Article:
Saturday, September 26, 2020
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Obituary: Markel Scott; homicide in Baltimore

Markel Tyree “Kel” Scott, of Baltimore, who once dropped out of high school but had returned to get his diploma at Excel Academy, was shot to death on Thursday, March 16, near his former home in the East End, and police say they have no leads at this time, the Baltimore Sun reports. He will be laid to rest in a private ceremony tomorrow, according to his obituary by Vaughn Greene Funeral Services. He was 19 and was already planning to start college or join the Army after he graduated this spring.

Markel “Kel” Scott died March 16 as a result of a homicide (Facebook)

The Excel Academy, located within the Francis M Wood High School on West Saratoga Street, is somewhat of a second-chance school by reputation. This year, however, its reputation has become one of kids being killed, as Kel’s death marked the fourth homicide since October to befall its students. “Not another one. Not him,” the Sun quoted health teacher Shelly Higgins as saying to the school’s principal, Tammatha Woodhouse.

Kel often spoke about his struggle to stay in school, an accomplishment his mother, Sharonda Rhodes, had achieved in the city in 1997, even as she was pregnant with Kel at the time. She said she was determined not to be another teenage mother who dropped out of school. She was heartbroken that her son was gunned down just as he was on a straight path to success.

He was reportedly a frequent visitor to the counselor’s office at the academy, just to keep checking that he was on track, and he filled his Facebook page with encouraging words, like #NEVERGIVEUP, about staying on track. He said he was planning to enlist in the Army after graduation, according to one status update, only one year of school having been lost.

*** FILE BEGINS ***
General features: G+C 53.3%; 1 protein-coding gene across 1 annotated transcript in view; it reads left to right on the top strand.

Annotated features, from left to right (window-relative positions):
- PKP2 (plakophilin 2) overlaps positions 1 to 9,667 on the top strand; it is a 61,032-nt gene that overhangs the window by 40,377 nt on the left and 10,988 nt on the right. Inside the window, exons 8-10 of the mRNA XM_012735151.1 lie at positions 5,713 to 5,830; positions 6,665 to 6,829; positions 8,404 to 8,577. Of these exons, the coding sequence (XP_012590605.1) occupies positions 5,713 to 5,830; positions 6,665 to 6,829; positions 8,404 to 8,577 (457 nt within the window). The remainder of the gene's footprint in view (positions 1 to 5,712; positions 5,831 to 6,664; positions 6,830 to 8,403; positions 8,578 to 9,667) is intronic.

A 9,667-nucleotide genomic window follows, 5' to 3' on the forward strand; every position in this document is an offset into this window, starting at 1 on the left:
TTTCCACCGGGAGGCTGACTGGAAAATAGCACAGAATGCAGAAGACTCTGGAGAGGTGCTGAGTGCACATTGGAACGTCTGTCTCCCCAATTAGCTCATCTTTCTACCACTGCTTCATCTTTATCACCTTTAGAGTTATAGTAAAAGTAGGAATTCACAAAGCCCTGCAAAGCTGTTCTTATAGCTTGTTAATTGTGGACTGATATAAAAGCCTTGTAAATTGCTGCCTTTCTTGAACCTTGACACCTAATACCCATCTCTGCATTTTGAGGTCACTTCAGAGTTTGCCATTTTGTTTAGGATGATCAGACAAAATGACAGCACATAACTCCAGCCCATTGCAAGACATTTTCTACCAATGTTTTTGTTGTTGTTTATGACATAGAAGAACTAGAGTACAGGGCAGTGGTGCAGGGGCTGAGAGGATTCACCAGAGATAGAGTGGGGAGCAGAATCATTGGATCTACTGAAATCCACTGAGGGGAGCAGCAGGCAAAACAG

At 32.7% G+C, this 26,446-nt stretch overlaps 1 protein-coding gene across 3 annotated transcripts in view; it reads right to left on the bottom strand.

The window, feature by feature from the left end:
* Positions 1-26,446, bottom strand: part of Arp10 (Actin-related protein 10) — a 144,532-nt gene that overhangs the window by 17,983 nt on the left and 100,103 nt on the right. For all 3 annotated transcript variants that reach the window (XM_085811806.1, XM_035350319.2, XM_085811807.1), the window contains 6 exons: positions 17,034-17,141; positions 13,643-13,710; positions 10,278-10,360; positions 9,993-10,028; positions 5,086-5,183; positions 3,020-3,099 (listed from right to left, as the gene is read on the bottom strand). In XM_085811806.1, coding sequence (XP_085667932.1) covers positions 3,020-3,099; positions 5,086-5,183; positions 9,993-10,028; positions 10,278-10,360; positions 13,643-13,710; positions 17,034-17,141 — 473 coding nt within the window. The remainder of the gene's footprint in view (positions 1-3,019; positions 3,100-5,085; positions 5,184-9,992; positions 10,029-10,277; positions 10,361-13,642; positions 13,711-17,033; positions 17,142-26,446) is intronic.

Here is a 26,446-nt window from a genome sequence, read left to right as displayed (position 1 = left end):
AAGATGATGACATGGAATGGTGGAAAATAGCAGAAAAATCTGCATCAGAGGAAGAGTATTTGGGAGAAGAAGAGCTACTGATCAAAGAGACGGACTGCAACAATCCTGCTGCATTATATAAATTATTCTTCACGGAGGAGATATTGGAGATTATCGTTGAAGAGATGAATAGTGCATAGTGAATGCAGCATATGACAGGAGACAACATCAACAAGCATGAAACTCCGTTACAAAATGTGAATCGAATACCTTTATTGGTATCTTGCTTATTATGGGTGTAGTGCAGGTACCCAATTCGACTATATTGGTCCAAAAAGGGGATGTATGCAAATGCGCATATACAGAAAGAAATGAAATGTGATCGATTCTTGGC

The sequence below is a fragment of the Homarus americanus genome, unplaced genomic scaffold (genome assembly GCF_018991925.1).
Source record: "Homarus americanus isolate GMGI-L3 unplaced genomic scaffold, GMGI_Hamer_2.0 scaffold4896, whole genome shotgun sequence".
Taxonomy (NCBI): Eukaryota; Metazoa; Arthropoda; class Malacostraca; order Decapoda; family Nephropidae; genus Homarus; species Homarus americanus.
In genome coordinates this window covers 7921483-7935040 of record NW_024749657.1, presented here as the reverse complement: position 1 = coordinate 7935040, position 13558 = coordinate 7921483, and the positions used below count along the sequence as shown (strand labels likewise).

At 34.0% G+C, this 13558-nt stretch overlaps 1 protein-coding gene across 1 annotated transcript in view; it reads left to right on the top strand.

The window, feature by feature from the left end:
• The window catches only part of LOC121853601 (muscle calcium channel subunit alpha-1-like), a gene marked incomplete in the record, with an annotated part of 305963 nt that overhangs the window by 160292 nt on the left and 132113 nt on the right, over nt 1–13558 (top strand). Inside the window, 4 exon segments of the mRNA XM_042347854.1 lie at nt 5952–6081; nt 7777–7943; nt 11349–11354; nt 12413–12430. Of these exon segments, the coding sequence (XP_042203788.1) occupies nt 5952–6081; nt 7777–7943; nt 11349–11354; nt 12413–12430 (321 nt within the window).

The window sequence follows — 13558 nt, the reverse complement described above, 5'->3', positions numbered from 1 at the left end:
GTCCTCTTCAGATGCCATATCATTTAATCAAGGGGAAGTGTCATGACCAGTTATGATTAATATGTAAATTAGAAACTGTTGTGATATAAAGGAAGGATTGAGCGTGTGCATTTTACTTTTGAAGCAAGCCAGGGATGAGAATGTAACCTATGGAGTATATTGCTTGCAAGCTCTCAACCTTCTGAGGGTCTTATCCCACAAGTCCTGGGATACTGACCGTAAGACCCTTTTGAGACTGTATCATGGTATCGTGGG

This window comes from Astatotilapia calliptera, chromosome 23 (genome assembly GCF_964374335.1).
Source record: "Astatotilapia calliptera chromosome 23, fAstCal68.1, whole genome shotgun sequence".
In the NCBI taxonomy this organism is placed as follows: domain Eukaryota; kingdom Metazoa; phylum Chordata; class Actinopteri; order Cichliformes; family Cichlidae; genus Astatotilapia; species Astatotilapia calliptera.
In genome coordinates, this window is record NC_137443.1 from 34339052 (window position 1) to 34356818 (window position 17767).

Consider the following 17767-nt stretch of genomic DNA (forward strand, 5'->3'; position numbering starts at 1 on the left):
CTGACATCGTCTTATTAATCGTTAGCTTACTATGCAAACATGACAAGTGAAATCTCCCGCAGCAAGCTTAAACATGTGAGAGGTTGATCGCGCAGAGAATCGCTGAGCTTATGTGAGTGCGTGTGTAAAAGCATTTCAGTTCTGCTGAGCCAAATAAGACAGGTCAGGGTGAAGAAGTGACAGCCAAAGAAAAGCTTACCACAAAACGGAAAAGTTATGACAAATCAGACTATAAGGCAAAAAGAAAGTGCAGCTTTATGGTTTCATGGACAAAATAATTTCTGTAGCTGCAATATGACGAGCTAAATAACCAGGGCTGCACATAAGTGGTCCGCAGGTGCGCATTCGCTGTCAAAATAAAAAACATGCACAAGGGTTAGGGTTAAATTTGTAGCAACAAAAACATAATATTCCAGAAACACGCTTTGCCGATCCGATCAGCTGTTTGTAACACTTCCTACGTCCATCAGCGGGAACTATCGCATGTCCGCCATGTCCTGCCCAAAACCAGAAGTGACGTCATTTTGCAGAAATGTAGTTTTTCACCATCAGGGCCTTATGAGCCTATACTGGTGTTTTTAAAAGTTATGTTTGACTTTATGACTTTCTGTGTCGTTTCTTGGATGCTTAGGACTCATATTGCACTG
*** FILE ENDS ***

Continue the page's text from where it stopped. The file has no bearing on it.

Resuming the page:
He told others that he might have had days when he was slacking off but was determined never to let his life slip away again. “Ma, I can’t let you down. I can’t let my brother and sister down. I’m getting this diploma,” the Sun quoted him as saying to his mother.

A recent school assignment, a “Gratitude Journal,” shows that he missed no opportunity to express himself about the good things in his life since returning to school. A portion of Kel’s paper reflects the positive strides he was making before his life was cut short:

I am appreciative of … being alive, healthy and sane. Most of all I appreciative for being born thankful for life period.

I am so fortunate to have … a home, place to eat and a bed to lay in. I’m fortunate that I wasn’t one of the young victims a part of the death rate in my city.

Thank you for … everything and everyone that keeps me going in life.

Paul Katula is the executive editor of the Voxitatis Research Foundation, which publishes this blog. For more information, see the About page.

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